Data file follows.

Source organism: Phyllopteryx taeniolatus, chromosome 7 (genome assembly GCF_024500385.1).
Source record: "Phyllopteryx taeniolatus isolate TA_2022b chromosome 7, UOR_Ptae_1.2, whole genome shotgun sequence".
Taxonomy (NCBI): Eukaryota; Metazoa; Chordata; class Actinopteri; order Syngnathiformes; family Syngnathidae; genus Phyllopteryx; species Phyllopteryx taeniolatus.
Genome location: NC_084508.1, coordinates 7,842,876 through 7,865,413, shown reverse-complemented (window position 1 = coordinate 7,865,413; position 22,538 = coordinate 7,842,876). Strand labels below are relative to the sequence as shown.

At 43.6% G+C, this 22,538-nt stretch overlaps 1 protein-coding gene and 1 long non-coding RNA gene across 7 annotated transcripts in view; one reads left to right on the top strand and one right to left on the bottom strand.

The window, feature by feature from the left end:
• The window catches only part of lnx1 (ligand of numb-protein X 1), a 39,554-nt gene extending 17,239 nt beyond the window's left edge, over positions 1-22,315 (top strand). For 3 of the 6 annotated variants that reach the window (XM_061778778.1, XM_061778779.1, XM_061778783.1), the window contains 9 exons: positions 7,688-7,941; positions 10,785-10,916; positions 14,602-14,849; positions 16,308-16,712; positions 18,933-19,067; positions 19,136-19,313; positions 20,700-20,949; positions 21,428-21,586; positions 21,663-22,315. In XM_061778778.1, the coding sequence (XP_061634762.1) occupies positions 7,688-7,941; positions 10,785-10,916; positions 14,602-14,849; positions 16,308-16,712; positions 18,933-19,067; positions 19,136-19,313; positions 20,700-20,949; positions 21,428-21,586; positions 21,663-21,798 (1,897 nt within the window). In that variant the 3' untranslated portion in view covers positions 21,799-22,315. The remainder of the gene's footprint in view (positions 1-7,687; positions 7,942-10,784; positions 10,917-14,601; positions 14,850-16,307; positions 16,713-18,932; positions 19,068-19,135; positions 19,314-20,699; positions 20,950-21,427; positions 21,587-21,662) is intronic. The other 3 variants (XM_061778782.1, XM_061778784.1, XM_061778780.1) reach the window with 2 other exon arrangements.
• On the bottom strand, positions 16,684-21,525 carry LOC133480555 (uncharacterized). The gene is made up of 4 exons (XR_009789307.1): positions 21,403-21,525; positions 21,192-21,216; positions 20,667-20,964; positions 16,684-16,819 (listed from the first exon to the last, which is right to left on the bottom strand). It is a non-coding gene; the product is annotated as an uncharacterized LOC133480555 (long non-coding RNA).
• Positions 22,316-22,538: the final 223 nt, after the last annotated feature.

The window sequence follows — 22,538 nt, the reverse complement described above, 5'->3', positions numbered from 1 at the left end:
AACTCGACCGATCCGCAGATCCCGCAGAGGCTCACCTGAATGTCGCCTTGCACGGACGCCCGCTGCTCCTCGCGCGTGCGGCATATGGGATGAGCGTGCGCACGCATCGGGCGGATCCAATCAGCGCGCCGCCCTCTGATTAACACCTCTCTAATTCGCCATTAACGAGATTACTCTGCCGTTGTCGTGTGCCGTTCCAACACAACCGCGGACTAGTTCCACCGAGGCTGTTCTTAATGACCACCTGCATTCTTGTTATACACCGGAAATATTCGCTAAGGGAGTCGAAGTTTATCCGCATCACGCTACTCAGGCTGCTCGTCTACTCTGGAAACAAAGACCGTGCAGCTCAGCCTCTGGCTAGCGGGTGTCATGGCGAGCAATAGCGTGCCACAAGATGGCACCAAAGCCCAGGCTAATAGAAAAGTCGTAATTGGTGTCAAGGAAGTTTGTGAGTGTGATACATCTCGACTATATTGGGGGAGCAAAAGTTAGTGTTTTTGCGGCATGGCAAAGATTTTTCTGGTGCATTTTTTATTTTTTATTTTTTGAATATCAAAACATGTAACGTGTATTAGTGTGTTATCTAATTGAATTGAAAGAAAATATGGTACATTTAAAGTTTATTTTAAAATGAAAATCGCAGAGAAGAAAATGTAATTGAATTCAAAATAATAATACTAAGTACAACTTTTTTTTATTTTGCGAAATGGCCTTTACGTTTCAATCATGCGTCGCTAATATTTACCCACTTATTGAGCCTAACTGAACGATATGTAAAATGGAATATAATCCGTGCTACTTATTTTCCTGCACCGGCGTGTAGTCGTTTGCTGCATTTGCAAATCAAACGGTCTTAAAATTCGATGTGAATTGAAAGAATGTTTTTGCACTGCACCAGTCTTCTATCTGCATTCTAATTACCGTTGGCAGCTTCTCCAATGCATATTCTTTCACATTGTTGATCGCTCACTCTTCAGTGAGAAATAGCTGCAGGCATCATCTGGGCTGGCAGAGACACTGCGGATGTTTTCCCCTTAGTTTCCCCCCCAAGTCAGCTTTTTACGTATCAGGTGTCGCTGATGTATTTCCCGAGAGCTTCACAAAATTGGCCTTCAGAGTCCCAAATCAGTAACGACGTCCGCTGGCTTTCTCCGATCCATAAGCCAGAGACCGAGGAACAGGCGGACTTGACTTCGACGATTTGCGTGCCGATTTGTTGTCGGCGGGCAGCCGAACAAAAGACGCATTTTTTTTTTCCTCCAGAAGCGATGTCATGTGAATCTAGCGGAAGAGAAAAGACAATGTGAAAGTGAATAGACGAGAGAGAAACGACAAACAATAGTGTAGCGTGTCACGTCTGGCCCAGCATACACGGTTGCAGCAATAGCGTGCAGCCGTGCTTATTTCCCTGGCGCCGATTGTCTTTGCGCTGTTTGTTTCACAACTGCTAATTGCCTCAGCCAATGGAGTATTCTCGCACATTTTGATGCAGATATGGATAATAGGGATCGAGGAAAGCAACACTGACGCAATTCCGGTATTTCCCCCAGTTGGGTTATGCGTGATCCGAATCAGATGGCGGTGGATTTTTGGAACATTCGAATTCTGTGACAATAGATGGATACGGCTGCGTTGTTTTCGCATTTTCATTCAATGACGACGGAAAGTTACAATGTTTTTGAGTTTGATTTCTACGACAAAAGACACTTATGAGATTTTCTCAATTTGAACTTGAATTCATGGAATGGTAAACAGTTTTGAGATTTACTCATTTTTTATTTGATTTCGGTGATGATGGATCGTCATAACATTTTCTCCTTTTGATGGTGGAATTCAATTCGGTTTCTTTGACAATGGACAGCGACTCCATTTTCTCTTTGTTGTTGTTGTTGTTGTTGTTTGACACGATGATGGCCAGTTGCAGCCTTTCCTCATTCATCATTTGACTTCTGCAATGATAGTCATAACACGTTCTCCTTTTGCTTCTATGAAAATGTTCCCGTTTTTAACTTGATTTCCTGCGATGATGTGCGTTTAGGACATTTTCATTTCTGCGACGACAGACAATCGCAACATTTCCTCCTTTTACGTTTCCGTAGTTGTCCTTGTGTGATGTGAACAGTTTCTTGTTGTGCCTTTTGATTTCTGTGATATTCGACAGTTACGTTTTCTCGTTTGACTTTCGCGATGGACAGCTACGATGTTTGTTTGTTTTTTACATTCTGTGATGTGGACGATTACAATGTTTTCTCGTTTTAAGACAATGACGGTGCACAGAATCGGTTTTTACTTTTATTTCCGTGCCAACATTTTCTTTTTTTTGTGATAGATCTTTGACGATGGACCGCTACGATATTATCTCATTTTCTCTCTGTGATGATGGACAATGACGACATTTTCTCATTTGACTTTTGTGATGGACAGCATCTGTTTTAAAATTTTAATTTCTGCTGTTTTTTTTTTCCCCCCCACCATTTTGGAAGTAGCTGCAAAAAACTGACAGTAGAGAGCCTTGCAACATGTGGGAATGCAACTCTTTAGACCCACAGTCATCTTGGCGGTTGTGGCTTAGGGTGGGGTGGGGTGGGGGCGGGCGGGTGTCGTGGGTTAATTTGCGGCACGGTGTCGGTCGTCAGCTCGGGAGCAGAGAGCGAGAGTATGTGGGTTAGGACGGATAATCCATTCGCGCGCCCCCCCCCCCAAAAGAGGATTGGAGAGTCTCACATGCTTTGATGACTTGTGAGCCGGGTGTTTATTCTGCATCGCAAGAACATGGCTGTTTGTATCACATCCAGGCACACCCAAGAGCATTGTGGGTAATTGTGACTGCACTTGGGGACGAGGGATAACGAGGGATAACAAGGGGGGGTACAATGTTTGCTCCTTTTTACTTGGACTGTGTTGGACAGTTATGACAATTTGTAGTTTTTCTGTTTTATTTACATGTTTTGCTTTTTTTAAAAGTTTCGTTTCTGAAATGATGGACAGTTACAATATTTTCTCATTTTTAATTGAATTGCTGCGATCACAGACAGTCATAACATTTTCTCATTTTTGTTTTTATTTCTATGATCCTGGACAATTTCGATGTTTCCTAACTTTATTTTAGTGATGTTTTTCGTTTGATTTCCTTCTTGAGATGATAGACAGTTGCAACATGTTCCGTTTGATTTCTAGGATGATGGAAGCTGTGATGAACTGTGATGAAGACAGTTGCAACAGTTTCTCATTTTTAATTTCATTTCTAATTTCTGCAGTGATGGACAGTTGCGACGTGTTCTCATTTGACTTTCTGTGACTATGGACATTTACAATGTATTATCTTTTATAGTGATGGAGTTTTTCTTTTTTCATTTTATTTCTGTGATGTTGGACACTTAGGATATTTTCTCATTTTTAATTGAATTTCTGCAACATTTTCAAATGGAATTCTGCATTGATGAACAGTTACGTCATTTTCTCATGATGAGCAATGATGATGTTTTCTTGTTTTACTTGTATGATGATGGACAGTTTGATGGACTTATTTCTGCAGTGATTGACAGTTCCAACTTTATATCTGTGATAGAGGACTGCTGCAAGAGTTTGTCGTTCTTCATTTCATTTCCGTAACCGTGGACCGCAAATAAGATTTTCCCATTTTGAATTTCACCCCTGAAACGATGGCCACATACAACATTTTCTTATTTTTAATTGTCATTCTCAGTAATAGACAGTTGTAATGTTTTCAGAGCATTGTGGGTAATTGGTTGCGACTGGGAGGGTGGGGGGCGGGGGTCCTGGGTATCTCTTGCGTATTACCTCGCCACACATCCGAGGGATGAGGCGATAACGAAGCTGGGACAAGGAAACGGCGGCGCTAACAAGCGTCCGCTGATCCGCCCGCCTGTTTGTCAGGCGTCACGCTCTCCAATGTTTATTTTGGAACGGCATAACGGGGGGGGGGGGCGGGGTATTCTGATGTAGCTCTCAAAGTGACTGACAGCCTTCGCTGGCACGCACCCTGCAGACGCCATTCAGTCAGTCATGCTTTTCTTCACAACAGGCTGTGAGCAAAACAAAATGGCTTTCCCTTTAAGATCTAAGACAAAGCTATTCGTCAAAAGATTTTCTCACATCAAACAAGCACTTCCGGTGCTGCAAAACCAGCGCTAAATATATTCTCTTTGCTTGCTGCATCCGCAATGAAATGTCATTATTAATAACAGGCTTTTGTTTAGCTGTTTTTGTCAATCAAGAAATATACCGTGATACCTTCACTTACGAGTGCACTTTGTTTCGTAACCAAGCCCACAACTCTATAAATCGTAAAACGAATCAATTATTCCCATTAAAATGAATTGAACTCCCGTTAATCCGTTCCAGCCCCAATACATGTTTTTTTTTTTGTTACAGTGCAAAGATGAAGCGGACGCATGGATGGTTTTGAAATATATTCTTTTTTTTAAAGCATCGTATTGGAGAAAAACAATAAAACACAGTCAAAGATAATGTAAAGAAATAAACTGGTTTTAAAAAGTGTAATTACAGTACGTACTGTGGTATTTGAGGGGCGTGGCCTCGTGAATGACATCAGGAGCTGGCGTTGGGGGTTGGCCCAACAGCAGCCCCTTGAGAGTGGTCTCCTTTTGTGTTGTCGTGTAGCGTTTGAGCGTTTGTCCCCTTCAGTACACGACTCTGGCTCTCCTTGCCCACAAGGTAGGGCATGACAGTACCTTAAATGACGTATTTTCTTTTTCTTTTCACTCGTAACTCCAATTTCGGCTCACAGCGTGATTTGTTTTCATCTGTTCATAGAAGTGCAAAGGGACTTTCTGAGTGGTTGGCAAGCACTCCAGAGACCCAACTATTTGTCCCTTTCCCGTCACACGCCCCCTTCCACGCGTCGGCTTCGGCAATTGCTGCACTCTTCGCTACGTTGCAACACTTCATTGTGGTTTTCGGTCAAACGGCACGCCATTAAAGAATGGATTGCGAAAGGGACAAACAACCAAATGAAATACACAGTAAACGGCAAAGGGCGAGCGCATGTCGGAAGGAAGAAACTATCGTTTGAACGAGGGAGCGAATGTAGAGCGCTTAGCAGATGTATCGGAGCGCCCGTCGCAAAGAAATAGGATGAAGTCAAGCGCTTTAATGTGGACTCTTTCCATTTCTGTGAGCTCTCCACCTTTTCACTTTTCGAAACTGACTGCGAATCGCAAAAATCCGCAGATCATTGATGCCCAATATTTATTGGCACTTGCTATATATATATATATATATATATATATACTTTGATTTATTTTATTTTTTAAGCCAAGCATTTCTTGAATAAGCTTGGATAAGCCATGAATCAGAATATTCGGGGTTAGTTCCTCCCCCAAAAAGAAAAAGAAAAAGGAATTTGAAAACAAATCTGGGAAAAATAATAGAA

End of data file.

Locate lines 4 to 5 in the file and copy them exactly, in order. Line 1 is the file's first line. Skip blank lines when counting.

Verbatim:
Genome location: NC_084508.1, coordinates 7,842,876 through 7,865,413, shown reverse-complemented (window position 1 = coordinate 7,865,413; position 22,538 = coordinate 7,842,876). Strand labels below are relative to the sequence as shown.

At 43.6% G+C, this 22,538-nt stretch overlaps 1 protein-coding gene and 1 long non-coding RNA gene across 7 annotated transcripts in view; one reads left to right on the top strand and one right to left on the bottom strand.